The court never articulated the standard for discussions under the Hawaii procurement law; it opted instead to address federal “meaningful discussions” standard argued by Bombardier. The court held that even under that more stringent federal standard, the city met its obligations regarding discussions. The court held also that the city was not required to conduct another round of BAFOs to permit Bombardier to revise its proposal to remove the conditional language. The court sustained the award.
Clarifications, discussions and fairness
We tread lightly into this topic of discussions because the Hawaii case, federal cases, and other state cases rely heavily on the specific language that governs the request for proposals process. While your agency’s statutory or regulatory language likely is different from that in Hawaii, the Bombardier case introduces guidelines regarding discussions that help make RFP processes fair to all vendors.
There is a distinction in many statutes and rules between clarifications and discussions. Clarifications are less comprehensive communications that generally address reasonable interpretations of the proposal and are not considered proposal revisions. Discussions under Hawaii’s procurement law are more comprehensive exchanges “to promote understanding of a state agency’s requirements.” They lead to proposal revisions. Discussions permit agencies to achieve better value and offerors to learn how to improve proposals.
Why is the distinction between clarifications and discussions important? Sometimes, a limited communication is needed to confirm an understanding of a proposal. In some less complex procurements, award can be made without discussions where only limited clarification exchanges are used. Likewise, where an agency’s procedures permit “short listing” (establishment of a competitive range), limited clarifications may be needed that are short of proposal revisions. If your jurisdiction distinguishes between clarifications and discussions, your counsel can help you assess whether communications have crossed the line into discussions that may involve proposal revisions.
Once communications cross the line into proposal revisions, Hawaii’s procurement code and federal regulations (FAR section 15.306) require all offerors to be given equal opportunity for discussions. Bombardier argued that the city’s discussions with it were not meaningful. The court noted that a specific written demand by the city that Bombardier remove the objectionable proposal language might have been preferable. But the court concluded that the progression of RFP amendments, oral warnings about the conditional nature of the proposal, and Bombardier’s own proposal language showed that Bombardier had fair notice about the seriousness of the issue.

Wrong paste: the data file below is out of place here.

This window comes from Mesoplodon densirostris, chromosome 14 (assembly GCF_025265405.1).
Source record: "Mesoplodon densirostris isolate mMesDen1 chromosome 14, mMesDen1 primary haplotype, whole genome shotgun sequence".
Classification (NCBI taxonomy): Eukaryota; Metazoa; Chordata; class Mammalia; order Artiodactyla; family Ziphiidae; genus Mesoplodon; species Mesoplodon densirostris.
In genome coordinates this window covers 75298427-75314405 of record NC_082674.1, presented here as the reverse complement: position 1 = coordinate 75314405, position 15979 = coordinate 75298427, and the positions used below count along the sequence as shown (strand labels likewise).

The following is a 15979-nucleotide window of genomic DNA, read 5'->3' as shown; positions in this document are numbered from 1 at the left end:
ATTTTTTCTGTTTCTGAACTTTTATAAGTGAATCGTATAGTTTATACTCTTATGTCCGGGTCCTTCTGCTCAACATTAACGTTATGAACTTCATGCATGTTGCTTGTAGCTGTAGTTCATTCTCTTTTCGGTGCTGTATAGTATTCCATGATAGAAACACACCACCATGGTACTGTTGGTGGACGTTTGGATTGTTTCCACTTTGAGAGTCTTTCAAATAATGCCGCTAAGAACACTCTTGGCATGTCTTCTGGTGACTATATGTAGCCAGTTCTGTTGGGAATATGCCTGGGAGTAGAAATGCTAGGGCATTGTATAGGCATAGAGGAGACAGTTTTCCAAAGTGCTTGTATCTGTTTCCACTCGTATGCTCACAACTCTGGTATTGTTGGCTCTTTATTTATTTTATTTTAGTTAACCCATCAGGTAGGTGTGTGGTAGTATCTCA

There are other limits on discussions. An agency cannot disclose one offeror’s technical approach or pricing to another. Nor can an agency assist one company to improve its proposal through detailed identification of weaknesses while not providing the same level of assistance to other offerors, a practice sometimes known as technical leveling. For example, a six-page BAFO request letter might be sent to one offeror with detailed listings of weaknesses. If another offeror receives a one-page letter merely extending an opportunity to revise its proposal without identifying any weaknesses, technical leveling might be a concern.
Meaningful and fair
Promoting fairness to offerors through the discussion process is a role of the procurement professional. They should review agency communications before they are sent during evaluation and award in order to avoid misperceptions that discussions are unfair.
The use of best and final offers (proposal revisions) permits a freer and more open exchange of information before the ultimate award decision. Yes, they take additional time, but the BAFO request letter can discourage comprehensive proposal rewrites. Using instructions that invite only change pages to proposals, the time for BAFO submission can be reduced to a matter of days.
Extending an opportunity for proposal revisions in many respects eliminates the issue of the distinction between clarifications and substantive discussions before award. All offerors in the competitive range are given the same opportunity to revise proposals. But, as Bombardier and this article highlight, the discussions must be meaningful and fair.
Richard Pennington, CPPO, C.P.M., J.D., LL.M. is an NIGP Individual Member and NIGP Instructor. After federal procurement law practice as an Air Force judge advocate, he served as an assistant attorney general (procurement and contract law and litigation) and State Purchasing Director for the State of Colorado.